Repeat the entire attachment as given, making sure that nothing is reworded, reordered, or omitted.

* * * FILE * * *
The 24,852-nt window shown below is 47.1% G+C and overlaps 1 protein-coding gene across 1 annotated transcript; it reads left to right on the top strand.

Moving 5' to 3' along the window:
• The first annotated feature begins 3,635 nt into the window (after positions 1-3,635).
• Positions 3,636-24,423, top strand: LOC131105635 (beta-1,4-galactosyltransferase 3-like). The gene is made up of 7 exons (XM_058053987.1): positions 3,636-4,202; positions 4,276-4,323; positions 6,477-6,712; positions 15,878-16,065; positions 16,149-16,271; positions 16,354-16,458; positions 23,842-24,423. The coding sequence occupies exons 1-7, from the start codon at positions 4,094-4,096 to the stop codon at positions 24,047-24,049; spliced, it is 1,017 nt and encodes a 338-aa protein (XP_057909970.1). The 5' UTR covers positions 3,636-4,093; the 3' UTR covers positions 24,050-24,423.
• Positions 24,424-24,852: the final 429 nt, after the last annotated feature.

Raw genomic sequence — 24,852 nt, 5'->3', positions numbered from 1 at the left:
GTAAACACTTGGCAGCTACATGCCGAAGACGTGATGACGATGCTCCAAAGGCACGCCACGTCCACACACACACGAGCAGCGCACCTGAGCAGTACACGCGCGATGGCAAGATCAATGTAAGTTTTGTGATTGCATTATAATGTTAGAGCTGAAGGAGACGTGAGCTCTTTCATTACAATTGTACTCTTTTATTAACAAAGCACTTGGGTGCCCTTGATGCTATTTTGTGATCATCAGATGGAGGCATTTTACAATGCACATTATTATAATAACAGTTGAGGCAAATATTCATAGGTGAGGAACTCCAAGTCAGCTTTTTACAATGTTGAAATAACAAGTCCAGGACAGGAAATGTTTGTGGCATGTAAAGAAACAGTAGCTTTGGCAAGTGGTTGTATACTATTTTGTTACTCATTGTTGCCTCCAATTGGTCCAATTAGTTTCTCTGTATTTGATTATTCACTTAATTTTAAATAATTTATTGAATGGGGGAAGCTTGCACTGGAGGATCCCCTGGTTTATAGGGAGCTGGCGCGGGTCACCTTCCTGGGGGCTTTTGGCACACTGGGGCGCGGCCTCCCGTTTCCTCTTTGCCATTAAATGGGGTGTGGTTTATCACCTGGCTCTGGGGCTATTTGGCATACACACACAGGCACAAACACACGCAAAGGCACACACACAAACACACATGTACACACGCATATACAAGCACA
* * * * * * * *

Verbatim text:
The 24,852-nt window shown below is 47.1% G+C and overlaps 1 protein-coding gene across 1 annotated transcript; it reads left to right on the top strand.

Moving 5' to 3' along the window:
• The first annotated feature begins 3,635 nt into the window (after positions 1-3,635).
• Positions 3,636-24,423, top strand: LOC131105635 (beta-1,4-galactosyltransferase 3-like). The gene is made up of 7 exons (XM_058053987.1): positions 3,636-4,202; positions 4,276-4,323; positions 6,477-6,712; positions 15,878-16,065; positions 16,149-16,271; positions 16,354-16,458; positions 23,842-24,423. The coding sequence occupies exons 1-7, from the start codon at positions 4,094-4,096 to the stop codon at positions 24,047-24,049; spliced, it is 1,017 nt and encodes a 338-aa protein (XP_057909970.1). The 5' UTR covers positions 3,636-4,093; the 3' UTR covers positions 24,050-24,423.
• Positions 24,424-24,852: the final 429 nt, after the last annotated feature.

Raw genomic sequence — 24,852 nt, 5'->3', positions numbered from 1 at the left:
GTAAACACTTGGCAGCTACATGCCGAAGACGTGATGACGATGCTCCAAAGGCACGCCACGTCCACACACACACGAGCAGCGCACCTGAGCAGTACACGCGCGATGGCAAGATCAATGTAAGTTTTGTGATTGCATTATAATGTTAGAGCTGAAGGAGACGTGAGCTCTTTCATTACAATTGTACTCTTTTATTAACAAAGCACTTGGGTGCCCTTGATGCTATTTTGTGATCATCAGATGGAGGCATTTTACAATGCACATTATTATAATAACAGTTGAGGCAAATATTCATAGGTGAGGAACTCCAAGTCAGCTTTTTACAATGTTGAAATAACAAGTCCAGGACAGGAAATGTTTGTGGCATGTAAAGAAACAGTAGCTTTGGCAAGTGGTTGTATACTATTTTGTTACTCATTGTTGCCTCCAATTGGTCCAATTAGTTTCTCTGTATTTGATTATTCACTTAATTTTAAATAATTTATTGAATGGGGGAAGCTTGCACTGGAGGATCCCCTGGTTTATAGGGAGCTGGCGCGGGTCACCTTCCTGGGGGCTTTTGGCACACTGGGGCGCGGCCTCCCGTTTCCTCTTTGCCATTAAATGGGGTGTGGTTTATCACCTGGCTCTGGGGCTATTTGGCATACACACACAGGCACAAACACACGCAAAGGCACACACACAAACACACATGTACACACGCATATACAAGCACA